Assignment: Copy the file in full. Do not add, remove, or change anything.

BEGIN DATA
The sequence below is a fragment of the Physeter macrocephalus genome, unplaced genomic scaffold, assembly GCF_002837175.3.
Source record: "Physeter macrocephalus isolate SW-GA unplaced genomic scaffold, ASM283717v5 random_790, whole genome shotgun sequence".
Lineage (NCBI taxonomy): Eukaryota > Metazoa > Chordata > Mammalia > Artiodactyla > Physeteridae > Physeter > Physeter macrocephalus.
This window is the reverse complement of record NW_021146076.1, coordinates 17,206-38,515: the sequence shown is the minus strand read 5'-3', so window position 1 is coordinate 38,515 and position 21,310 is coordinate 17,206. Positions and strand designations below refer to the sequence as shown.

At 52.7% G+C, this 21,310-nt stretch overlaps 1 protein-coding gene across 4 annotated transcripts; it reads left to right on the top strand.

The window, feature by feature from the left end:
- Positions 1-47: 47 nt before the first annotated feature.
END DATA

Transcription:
The sequence below is a fragment of the Physeter macrocephalus genome, unplaced genomic scaffold, assembly GCF_002837175.3.
Source record: "Physeter macrocephalus isolate SW-GA unplaced genomic scaffold, ASM283717v5 random_790, whole genome shotgun sequence".
Lineage (NCBI taxonomy): Eukaryota > Metazoa > Chordata > Mammalia > Artiodactyla > Physeteridae > Physeter > Physeter macrocephalus.
This window is the reverse complement of record NW_021146076.1, coordinates 17,206-38,515: the sequence shown is the minus strand read 5'-3', so window position 1 is coordinate 38,515 and position 21,310 is coordinate 17,206. Positions and strand designations below refer to the sequence as shown.

At 52.7% G+C, this 21,310-nt stretch overlaps 1 protein-coding gene across 4 annotated transcripts; it reads left to right on the top strand.

The window, feature by feature from the left end:
- Positions 1-47: 47 nt before the first annotated feature.